Butter prices fell to a three-month low on the European Union cash market, and took above 20% their decline on the EEX exchagne, raising ideas that the rally which has taken prices to record highs is over.
“The butter bubble has been burst,” said Tobin Gorey at Commonwealth Bank of Australia, after European Commission data showed prices falling back below E600 per 100 kilogramme to per 100 kilogramme, their weakest since late July.
Prices at that level were down 9.9% from a mid-September high, according to the commission’s data, while values on the EEX exchange have fallen even more rapidly - plunging 7% on Tuesday to E5,383 per tonne for October delivery, a four-month low for a spot contract.
The drop also took to 23% the fall in values, on a contract basis, from a September high, taking the decline above the 20% threshold that is typically taken on financial markets as signalling a bear market.
‘Locomotive’ goes into reverse
“Butter prices, the locomotive of the dairy rally this year, plunged 9% or more in the past week,” said Mr Gorey.
“Butter prices have now fallen by about 20% in October.”
He added that “other dairy product prices are falling by substantially less but then nor did they make the astounding gains that butter prices did”.
The European Commission data showed skim milk powder falling 1.6% week on week to E160 per 100 kilogrammes, whole milk powder by 3.9% to E286, and edam cheese by 1.2% to E343, although cheddar cheese values held at E347 per 100 kilogrammes and emmental prices rose.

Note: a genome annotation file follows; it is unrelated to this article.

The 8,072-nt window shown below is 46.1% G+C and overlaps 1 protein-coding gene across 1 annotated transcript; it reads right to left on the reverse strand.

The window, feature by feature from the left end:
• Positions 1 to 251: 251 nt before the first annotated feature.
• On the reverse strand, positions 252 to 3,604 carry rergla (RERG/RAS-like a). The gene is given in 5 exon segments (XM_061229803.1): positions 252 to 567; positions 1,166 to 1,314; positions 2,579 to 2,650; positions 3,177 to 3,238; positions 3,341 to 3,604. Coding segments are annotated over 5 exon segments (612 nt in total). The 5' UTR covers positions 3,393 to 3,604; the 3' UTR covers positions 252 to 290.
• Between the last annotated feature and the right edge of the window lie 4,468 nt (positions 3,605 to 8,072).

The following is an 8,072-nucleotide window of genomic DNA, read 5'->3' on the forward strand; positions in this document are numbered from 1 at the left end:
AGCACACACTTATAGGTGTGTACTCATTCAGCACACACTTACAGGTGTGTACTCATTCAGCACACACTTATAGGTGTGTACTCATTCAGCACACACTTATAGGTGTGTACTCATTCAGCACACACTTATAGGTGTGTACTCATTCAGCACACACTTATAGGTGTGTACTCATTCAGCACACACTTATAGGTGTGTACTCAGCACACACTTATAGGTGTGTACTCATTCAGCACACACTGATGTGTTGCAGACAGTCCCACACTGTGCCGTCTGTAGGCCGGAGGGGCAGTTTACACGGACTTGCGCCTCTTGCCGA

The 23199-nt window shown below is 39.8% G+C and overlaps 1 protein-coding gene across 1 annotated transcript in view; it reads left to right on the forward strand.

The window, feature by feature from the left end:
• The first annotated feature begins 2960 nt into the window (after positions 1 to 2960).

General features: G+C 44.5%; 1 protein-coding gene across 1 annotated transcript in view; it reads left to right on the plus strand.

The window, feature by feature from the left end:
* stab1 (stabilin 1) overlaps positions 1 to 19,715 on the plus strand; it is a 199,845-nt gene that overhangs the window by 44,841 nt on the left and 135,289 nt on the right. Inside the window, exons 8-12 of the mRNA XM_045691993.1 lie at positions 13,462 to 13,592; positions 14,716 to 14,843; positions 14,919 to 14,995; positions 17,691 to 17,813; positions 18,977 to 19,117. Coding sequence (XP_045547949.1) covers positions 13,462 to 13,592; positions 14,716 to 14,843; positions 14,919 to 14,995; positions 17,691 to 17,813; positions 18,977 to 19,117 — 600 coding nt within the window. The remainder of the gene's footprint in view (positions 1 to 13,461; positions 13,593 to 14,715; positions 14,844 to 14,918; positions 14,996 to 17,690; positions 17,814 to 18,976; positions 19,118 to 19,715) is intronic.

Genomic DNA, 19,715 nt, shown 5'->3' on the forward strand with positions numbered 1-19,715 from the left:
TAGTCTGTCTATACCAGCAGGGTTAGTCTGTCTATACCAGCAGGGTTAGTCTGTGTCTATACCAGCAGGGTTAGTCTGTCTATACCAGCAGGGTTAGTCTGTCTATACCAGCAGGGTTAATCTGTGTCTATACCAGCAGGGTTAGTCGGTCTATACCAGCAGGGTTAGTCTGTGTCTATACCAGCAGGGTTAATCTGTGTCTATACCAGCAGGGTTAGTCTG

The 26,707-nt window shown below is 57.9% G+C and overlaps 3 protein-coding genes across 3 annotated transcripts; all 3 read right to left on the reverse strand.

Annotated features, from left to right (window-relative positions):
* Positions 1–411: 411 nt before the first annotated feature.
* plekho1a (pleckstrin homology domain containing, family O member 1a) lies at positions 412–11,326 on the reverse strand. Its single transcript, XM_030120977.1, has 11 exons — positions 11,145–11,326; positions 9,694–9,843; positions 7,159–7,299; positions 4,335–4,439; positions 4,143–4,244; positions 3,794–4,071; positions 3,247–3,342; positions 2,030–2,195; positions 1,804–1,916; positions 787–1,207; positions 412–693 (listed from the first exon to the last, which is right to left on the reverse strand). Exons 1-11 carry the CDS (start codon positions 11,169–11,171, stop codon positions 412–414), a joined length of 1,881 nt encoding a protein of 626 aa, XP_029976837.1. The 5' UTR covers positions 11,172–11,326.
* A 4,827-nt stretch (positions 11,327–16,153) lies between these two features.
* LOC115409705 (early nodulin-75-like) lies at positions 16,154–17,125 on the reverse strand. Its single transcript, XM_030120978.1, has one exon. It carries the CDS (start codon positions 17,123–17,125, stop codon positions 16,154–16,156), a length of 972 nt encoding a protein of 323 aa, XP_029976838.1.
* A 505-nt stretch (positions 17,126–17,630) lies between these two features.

‘Most expensive in world market’
Indeed, the commission flagged in a reported that “EU average prices of dairy products generally decreased last month”.
However, it added that “EU [dairy] commodities are still the most expensive in world market.
“US is the most competitive region for butter, skim milk powder and cheddar, and Oceania for whole milk powder.”
In the US, butter prices averaged $2.53 per pound last month, a drop of 4.8% month on month, but still up 22% year on year, an industry report showed.
The dynamics have been reflected in the butter market by a 17.2% drop in EU exports of the fat in the first eight months of 2017.
Meanwhile, in the EU itself there are mounting reports of supply shortages.
Price growth stems from mounting demand for dairy fats worldwide, spurred by changing consumer preferences besides increasingly sizeable and wealthy populations, while output growth has stalled.
Besides a slowdown in milk production growth, the weak output reflects low prices of skim milk powder, which is also thrown off during butter manufacturing, meaning processors are often better off focusing on other products.
Indeed, one hope for butter bulls is that output of the fat looks set to remain pretty flat next year, according to initial estimates from US Department of Agriculture for the European Union and New Zealand, the big two exporters, and Australia.